While the paper ballots that were scanned would remain, Alabama, like many states, does not have a recent history of election challenges and recounts. That means the potential destruction of Tuesday’s ballots scans would only have added another layer of complexity to verifying the results, should a challenge ensue. 

Four Alabamans—a Republican, Democrat, Independent and a minister—late last week sued Alabama’s Republican Secretary of State John Merrill and State Election Director Ed Packard after their lawyers were rebuffed by the statewide officials, who refused to instruct county election officials to properly scan the ballot images.

Next Tuesday’s special election for the seat previously held by U.S. Attorney General Jeff Sessions is one of the most controversial in recent state history. It has been rocked by accusations by more than half a dozen women that Roy Moore sexually harassed or assaulted them several decades ago.

Those disclosures have led to swings in pre-election polls, prompting the voting rights advocates to sue to ensure all the votes cast are accurately counted. Their suit cited Alabama law that required election records be preserved for six months and federal law that required all the records be preserved for 22 months.

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Trump's Tweets of Anti-Muslim Videos Set the Stage for Jerusalem Speech

Mon, 2017-12-11 12:25
The more dangerous message sought to be conveyed by the video represents the Trump administration's hostility toward Islam.

Some political events are volcanic; others are like a slow-burning fuse.

US President Donald Trump’s decision to recognise Jerusalem as Israel’s capital is a political volcano but days earlier he lit an interfaith cultural fuse by retweeting three anti-Muslim videos originally posted by a fringe far-right British group.

One of the three videos merits particular attention because it appears to assert the inherent incompatibility between Islam and Christianity.

The second of the video series tweeted by the Britain First group’s Jayda Fransen is frozen on the image of a heavyset man holding a demurely white-gowned, blue-cloaked statue. A single sentence, presumably appended by Fransen, offers a stark indication of the content: “Muslim Destroys a Statue of the Virgin Mary!” Even those who do not click to play the video will get the gut-wrenching message.

The New York Times, which examined the video, said it is 4 years old and the man is an extremist Syrian cleric, Abo Omar Ghabra.

Ghabra’s actions fit a pattern set by the Taliban’s dynamiting of the monumental Buddahs of Bamiyan in 2001 and other conspicuous attempts by Muslim extremist groups to destroy representational art.

The more dangerous message sought to be conveyed by the video and its wide dissemination by Trump is the implacable hostility between Islam and Christianity. The video is meant to intensify the struggle between the iconoclastic upstart faith founded by Prophet Mohammad in seventh-century Arabia and the older religion that shaped Western civilisation.

How? There is a great and terrible power in seeing a bearded, apparently Muslim man carelessly, even triumphantly smashing an icon of the Christian faith. It is even more disturbing that he is seen destroying a symbol of female virtue, an inspirational figure for Christians across the world.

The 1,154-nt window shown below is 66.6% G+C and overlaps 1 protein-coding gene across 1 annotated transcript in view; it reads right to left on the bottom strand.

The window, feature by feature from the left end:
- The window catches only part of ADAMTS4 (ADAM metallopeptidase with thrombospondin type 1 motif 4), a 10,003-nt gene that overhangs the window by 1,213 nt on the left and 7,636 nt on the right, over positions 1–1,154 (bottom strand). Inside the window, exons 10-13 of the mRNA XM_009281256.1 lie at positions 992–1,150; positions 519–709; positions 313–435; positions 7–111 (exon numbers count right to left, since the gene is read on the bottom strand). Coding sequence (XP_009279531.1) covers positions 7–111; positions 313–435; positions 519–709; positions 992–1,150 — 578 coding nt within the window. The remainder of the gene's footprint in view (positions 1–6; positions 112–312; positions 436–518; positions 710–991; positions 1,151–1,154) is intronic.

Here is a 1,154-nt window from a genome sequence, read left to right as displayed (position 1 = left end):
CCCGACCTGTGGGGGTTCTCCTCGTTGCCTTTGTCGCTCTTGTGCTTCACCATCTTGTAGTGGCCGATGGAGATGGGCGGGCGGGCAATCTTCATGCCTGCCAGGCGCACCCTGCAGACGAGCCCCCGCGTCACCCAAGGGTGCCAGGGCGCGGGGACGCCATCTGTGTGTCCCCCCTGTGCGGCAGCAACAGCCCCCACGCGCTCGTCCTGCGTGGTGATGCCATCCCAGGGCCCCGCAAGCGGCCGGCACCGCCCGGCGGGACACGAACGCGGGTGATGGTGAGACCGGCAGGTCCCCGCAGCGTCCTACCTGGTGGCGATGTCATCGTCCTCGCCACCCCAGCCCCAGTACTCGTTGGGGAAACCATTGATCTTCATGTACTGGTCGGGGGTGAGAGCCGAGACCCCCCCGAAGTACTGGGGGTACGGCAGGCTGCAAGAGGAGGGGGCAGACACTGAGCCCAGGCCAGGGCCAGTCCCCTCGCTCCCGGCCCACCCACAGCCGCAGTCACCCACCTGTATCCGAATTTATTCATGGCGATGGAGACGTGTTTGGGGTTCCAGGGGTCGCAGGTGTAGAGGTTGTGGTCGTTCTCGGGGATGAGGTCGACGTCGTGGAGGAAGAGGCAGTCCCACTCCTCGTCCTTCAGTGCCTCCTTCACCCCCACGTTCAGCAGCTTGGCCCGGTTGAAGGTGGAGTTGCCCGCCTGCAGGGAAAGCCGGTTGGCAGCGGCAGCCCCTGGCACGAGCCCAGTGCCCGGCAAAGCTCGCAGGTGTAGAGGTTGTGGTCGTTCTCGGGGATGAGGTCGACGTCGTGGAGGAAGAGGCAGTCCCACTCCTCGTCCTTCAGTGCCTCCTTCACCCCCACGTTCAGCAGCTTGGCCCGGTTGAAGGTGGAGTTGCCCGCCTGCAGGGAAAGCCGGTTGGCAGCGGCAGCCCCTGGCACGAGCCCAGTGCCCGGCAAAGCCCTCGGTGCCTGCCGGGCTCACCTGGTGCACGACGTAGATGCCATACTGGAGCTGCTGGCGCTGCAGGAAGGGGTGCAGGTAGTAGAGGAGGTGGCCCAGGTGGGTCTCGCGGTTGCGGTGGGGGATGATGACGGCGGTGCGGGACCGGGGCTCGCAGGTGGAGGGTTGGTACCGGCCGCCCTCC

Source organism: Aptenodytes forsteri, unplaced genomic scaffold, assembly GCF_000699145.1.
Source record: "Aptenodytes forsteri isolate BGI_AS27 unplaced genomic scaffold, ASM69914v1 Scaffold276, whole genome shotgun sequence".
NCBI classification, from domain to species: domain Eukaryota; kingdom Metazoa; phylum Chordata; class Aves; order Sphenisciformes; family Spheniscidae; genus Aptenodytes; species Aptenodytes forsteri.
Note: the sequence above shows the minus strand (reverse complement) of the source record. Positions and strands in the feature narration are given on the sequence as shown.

Some might say the video and its retweeting are a slightly more spiritual version of the inflammatory cover featured by a mass-market, politically conservative Polish magazine in February 2016. That didn’t get as much attention or traction as this video. (Trump didn’t retweet it and he was still considered a bizarre, improbable presidential candidate.)

Even so, as this columnist noted in this newspaper at the time, the wSieci magazine cover sent a dangerous and powerful message at the height of European concerns over the influx of Muslim refugee men. It bore the words “The Islamic Rape of Europe” and showed a white woman wrapped in the European Union’s blue flag, her mouth open in a Munch-like scream while three pairs of dark-skinned male hands pull at her hair, clothes, waist and arms.

Both the magazine and the retweeted video have the same subtext: the threat of Muslim sexual dominance over the Christian West. But Trump’s second retweeted video also taps into something else. It reinforces the expectation of a decisive coming struggle between Islam and Christianity.

Trump’s former chief strategist at the White House, Stephen Bannon, is known to think along these lines. In 2014, he delivered a Skype address to a Vatican conference hosted by conservative Catholic group the Institute for Human Dignity. He declared that the impending conflict needed all Christians to join together as a new “church militant.” That was the only way, Bannon said, to “fight for our beliefs against this new barbarity that’s starting.”

The video retweeted by Trump is supposed to illustrate that “barbarity.” For, to smash a statue revered by another elicits a visceral reaction.

The retweeted video certainly does convey a dangerous threat, albeit at the level of a provincial cleric in northern Syria. The video tries to portray such behaviour as an article of the Islamic faith when it is anything but. Practices such as Ghabra’s are not condoned by stories about the Prophet’s own actions.

When he entered the pre-Islamic pagan shrine Kaaba in Mecca, the Prophet is said to have destroyed all the images of gods but allowed a painting of the Virgin and infant Jesus to remain. There are varying accounts of how he protected that painting. Some say he covered it with his hands; others that he directed it to be left intact.